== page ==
Dear Straight Dope:
Where do fruit flies come from? Are there eggs in every piece of fruit I buy, and they hatch when it reaches a certain point of ripeness, or do they live outdoors and invite themselves in when I have an overripe peach sitting on the counter? I'm hoping it's the latter, or I'm going to regret every piece of fruit I've ever eaten.
Tristan, Baltimore, MD
It’s a little of both, actually. Fruit flies – at least those most familiar to us (Drosophila) – wait to lay their eggs, seeking out fruit that has begun to ferment. The fruit fly’s whole sensory apparatus is devoted to sniffing out the distinctive odors of fermentation – that’s why you frequently find fruit flies hanging around beer bottles. They generally don’t lay their eggs on fresh fruit, though. The larvae feed mostly on yeast, and until a fruit has started to go beyond ripe, there just isn’t enough yeast there. The eggs hatch quickly and the larvae develop quickly to make the most of the little time available; a rotting fruit doesn’t last very long. If a fruit has started to ferment while in transit or in the market, then it might possibly arrive in your home with eggs or larvae already in it. But if it ripens in your home and then the fruit flies appear, they’re new arrivals.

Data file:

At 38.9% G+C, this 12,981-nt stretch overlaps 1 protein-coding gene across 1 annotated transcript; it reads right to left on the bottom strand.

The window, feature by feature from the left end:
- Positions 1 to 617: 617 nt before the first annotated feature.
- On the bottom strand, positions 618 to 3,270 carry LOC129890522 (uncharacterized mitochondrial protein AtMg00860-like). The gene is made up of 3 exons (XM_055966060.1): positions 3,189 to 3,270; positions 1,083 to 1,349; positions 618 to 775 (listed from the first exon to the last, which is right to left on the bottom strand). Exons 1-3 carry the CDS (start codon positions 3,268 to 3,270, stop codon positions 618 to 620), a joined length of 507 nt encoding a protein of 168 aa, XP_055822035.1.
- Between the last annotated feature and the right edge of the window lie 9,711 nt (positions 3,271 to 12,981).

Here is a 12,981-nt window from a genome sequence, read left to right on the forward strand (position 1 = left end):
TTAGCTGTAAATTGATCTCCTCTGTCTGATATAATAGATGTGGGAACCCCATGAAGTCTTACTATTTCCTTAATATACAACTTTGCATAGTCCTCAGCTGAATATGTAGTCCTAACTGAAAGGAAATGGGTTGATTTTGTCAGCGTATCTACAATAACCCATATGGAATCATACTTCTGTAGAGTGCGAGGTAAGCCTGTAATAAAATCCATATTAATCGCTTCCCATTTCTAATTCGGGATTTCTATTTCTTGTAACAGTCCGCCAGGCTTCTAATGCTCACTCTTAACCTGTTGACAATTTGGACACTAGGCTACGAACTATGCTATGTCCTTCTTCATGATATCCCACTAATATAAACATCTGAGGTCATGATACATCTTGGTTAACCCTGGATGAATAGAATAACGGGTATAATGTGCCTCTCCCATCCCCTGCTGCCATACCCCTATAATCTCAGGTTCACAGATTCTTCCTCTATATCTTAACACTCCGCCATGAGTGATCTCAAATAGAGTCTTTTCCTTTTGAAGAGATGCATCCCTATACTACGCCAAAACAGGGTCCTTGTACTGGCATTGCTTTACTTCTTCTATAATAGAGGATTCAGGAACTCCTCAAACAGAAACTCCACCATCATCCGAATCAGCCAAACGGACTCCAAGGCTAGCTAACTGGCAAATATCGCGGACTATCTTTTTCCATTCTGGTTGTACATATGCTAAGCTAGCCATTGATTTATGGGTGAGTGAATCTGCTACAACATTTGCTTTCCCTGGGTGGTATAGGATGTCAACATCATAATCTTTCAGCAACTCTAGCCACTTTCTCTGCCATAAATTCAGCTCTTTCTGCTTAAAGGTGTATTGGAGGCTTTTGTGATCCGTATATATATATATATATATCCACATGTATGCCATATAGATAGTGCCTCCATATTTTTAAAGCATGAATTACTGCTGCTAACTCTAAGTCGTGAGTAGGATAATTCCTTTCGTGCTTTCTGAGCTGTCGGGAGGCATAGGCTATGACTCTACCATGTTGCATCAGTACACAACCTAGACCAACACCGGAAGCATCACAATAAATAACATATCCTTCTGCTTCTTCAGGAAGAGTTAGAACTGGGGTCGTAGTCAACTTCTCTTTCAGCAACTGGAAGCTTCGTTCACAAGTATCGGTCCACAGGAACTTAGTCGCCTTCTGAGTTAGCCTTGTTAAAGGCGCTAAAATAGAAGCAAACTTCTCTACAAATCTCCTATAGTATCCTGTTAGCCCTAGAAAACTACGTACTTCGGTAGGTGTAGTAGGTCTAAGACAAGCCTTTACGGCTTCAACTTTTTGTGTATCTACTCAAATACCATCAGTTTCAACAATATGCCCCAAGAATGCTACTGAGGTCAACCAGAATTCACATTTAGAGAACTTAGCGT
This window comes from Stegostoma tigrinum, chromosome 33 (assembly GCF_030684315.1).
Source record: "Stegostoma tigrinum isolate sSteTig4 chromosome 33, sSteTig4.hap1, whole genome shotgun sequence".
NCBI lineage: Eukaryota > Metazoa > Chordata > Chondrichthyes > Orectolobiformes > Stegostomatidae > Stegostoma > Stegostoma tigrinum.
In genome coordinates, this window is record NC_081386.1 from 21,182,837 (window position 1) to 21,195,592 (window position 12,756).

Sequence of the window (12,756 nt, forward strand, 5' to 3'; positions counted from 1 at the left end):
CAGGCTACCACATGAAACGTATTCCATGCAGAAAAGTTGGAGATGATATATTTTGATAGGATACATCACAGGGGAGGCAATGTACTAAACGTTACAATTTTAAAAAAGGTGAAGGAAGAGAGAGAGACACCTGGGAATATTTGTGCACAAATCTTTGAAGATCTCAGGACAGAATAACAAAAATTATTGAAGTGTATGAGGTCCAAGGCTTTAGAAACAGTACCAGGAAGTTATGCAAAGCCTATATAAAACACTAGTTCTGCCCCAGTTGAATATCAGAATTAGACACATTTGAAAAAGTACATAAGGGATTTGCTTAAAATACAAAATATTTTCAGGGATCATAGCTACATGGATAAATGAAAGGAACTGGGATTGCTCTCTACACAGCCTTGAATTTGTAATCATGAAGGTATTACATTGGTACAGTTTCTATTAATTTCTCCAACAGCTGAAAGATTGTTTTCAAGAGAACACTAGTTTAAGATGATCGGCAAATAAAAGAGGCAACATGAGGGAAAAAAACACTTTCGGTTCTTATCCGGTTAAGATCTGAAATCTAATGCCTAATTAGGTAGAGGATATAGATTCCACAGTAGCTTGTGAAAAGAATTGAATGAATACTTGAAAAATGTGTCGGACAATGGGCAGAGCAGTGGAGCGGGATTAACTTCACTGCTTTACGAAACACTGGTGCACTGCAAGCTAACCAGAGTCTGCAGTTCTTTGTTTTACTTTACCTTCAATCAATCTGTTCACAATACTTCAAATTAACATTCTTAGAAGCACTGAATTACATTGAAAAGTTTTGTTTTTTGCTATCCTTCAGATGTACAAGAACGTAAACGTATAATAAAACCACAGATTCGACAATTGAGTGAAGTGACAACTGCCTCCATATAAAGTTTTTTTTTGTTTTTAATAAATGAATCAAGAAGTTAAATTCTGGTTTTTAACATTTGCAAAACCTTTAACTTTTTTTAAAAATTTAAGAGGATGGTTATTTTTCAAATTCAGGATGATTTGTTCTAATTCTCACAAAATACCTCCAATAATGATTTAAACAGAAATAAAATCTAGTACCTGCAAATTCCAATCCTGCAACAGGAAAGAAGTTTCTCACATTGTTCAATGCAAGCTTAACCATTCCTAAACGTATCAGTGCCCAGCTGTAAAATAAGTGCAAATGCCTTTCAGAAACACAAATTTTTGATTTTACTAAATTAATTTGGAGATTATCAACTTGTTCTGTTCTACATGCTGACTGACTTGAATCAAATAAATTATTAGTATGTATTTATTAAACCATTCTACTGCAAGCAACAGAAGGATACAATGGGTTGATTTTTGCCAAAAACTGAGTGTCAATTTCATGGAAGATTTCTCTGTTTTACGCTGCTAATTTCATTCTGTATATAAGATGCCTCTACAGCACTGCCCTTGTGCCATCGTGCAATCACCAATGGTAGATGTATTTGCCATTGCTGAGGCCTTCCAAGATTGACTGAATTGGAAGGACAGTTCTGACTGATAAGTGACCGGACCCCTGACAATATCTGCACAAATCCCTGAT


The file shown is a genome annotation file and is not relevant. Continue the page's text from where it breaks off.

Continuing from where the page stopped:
Send questions to Cecil via firstname.lastname@example.org.
STAFF REPORTS ARE WRITTEN BY THE STRAIGHT DOPE SCIENCE ADVISORY BOARD, CECIL'S ONLINE AUXILIARY. THOUGH THE SDSAB DOES ITS BEST, THESE COLUMNS ARE EDITED BY ED ZOTTI, NOT CECIL, SO ACCURACYWISE YOU'D BETTER KEEP YOUR FINGERS CROSSED.